Unlike other trade agreements, the Indo-Pacific Economic Framework, or IPEF, is not expected to contain measures to expand market access by doing away with tariffs and other trade restrictions. That frustrates many advocates of broader trade.

“Multilateral trade agreements are not seen as being beneficial to American workers,” Sheila A. Smith, a senior fellow for Asia-Pacific studies at the Council on Foreign Relations, told VOA. “I believe that this is the wrong choice. I think we need to engage more forcefully in trade access and trade talks with our partners in the region. But our politics are not aligned to that at the moment.”

It remained unclear Friday how many countries are expected to sign on to the joint statement. Reports suggested that the administration was hoping for as many as 10 or 11.

Reengagement, finally

The Biden administration has come under criticism for taking so long to establish an economic strategy in the Pacific, especially given China’s increasing influence in the region.

The unveiling of the IPEF comes more than five years after former President Donald Trump withdrew from the deal that would eventually become the Comprehensive and Progressive Agreement for Trans-Pacific Partnership, an 11-country bloc that now constitutes one of the largest free-trade areas in the world.

Experts see the IPEF as the beginning of a much longer dialogue with nations in the region about how to better align policies and practices.

“This is going to be a standard-setting, norm-creation kind of endeavor,” Smith said. “The main goal here is to be inclusive. It doesn’t just mean that countries that are more democratically inclined are going to set the rules. It means that finding a common basis of understanding about standards in these new areas of trade is going to be really important.”

Possible victories

The Biden administration has said that the IPEF will attempt to “define our shared objectives around trade facilitation, standards for the digital economy and technology, supply chain resiliency, decarbonization and clean energy, infrastructure, worker standards, and other areas of shared interest.”

While some experts doubt that much progress can be made in areas such as labor rules and decarbonization without promises of expanded market access, gains are still possible.

“Trade facilitation,” the easing of administrative burdens that slow or block the exchange of goods and services, may be among the most promising areas covered by the IPEF, according to Niels Graham, assistant director for the Atlantic Council GeoEconomics Center.

In a paper published by the Atlantic Council, Graham wrote, “For large, developing nations — like Vietnam, Indonesia and Thailand — to see value in signing on to the framework, the U.S. must offer clear benefits that align with their priorities.”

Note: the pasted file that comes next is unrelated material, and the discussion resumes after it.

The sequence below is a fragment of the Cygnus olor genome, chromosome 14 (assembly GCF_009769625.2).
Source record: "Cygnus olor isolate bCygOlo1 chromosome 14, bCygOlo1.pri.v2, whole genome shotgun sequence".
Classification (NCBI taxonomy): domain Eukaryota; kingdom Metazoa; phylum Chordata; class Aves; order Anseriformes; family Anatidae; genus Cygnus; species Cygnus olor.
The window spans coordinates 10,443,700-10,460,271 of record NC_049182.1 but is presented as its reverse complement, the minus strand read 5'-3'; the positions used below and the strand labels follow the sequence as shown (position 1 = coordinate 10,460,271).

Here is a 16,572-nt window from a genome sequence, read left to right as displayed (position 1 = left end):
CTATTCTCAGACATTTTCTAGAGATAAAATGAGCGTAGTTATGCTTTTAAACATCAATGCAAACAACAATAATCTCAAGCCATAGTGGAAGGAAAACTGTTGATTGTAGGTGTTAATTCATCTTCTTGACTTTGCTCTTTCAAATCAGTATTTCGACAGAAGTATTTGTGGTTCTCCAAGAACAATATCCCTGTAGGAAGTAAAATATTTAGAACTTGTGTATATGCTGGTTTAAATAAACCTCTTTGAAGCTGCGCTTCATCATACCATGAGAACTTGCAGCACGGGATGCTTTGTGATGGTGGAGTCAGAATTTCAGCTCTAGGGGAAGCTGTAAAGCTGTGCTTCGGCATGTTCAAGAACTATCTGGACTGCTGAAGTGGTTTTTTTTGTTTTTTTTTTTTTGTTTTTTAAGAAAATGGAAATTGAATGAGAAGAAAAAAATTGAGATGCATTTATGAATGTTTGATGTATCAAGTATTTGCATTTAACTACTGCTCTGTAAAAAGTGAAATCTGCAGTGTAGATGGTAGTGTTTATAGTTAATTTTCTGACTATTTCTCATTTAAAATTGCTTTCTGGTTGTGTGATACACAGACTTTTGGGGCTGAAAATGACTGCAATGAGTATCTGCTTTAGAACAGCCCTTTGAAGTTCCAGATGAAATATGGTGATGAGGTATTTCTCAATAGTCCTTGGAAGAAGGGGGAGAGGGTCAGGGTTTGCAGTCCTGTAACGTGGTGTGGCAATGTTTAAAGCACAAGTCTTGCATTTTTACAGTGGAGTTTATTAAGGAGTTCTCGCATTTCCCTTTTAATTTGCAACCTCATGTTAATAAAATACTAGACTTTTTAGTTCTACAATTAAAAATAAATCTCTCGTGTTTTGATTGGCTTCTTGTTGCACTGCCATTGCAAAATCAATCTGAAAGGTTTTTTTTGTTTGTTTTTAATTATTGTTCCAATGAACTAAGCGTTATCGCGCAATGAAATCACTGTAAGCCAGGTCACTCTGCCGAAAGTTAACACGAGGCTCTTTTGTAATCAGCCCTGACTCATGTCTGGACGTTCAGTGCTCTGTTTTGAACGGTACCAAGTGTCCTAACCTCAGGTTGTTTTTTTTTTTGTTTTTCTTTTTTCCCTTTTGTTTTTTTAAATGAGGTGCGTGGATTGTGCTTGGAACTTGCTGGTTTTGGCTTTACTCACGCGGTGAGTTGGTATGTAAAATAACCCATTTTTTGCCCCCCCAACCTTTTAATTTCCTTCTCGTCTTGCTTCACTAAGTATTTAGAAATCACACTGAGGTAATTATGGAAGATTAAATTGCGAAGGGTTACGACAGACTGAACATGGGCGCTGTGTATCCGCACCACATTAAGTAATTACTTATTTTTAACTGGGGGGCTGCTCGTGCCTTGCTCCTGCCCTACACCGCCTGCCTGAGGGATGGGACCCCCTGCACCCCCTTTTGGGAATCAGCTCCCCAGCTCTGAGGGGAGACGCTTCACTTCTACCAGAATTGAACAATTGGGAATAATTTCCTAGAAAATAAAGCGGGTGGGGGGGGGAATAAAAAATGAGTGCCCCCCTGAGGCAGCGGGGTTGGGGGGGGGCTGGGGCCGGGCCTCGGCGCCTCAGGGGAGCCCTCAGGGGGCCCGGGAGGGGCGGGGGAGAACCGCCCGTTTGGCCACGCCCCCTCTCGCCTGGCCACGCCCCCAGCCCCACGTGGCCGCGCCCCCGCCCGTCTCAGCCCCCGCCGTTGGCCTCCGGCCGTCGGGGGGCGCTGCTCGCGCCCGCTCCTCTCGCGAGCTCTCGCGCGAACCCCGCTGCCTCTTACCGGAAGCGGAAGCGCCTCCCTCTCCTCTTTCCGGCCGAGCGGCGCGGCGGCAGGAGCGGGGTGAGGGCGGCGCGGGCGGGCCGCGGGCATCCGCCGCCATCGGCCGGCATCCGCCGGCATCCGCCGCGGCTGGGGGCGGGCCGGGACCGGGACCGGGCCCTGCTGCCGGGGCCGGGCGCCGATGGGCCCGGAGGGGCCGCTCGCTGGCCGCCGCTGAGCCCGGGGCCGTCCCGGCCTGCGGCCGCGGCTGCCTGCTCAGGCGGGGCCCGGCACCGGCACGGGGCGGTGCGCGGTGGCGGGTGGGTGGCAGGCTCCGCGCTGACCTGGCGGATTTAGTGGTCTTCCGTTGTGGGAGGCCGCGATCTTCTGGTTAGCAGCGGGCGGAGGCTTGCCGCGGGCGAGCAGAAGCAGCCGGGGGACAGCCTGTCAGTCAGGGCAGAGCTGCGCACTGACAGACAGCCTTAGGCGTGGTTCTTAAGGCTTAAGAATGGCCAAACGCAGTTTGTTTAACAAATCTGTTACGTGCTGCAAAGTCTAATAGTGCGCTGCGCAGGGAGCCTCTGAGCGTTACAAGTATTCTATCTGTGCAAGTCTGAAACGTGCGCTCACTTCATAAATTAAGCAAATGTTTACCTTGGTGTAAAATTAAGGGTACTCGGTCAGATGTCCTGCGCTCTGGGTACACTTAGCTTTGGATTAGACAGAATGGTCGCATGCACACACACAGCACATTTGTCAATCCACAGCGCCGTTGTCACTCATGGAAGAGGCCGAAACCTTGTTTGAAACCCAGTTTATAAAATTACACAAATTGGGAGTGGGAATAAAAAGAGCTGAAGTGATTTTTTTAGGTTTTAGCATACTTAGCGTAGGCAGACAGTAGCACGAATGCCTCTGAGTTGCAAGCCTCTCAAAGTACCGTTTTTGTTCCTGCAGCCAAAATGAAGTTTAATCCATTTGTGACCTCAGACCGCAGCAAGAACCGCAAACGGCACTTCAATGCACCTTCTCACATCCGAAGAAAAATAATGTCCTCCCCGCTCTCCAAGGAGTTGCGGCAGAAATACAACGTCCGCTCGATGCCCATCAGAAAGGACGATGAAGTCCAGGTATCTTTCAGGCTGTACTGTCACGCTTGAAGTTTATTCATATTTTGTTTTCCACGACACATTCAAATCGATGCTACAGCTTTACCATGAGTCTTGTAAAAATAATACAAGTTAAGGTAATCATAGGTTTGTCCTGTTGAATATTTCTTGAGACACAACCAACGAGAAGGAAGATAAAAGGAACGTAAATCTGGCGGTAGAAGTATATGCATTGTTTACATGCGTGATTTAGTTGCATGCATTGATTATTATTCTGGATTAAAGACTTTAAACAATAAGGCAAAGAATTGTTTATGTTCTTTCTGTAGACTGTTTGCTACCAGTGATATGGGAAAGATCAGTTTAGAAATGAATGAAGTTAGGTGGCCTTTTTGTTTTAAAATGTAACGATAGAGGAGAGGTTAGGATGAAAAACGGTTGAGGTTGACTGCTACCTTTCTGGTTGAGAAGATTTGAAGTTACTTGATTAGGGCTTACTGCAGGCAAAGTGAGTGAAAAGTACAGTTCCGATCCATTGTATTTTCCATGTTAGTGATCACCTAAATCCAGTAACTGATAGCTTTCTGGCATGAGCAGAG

Recent survey data, Graham said, indicate that trade facilitation assistance is an area of “great interest” for developing economies.

“In order to effectively incentivize developing economies’ participation in IPEF, the U.S. should place particular focus on the trade facilitation chapters of the framework under the fair and resilient trade pillar,” he wrote. “If the United States can facilitate a successful arrangement surrounding the trade facilitation portions of the framework, it will help towards building a broader economic partnership in the region.”

Digital trade agreement

“Since market access is off the table for now, I think the real question will be: What are the commercially meaningful outcomes?” Jake Colvin, president of the National Foreign Trade Council, told VOA. “What we’ll be looking for is an effort to negotiate a digital trade agreement, as well as supply chain commitments that would facilitate trade and simplify customs procedures.”

Regarding digital trade, a major issue will be the role of governments in cross-border data flows. While the U.S. default is to favor free flows of information, other countries are more willing to restrict access.

“IPEF is an opportunity to contrast the path of the United States and like-minded countries from what’s going on in places like Russia and China,” Colvin said.

‘Not a replacement’

Some experts believe that whatever form the IPEF takes, it is going to fall far short of what U.S. trading partners in the Indo-Pacific region really want.

“The Indo-Pacific Economic Framework that the Biden administration is going to roll out is not a replacement for trade agreements,” Steve Okun, a Singapore-based senior adviser for McLarty Associates, told VOA. “What the countries of Southeast Asia want [are] trade agreements. They would like to see market access commitments from the United States so that they could get more access to the U.S.”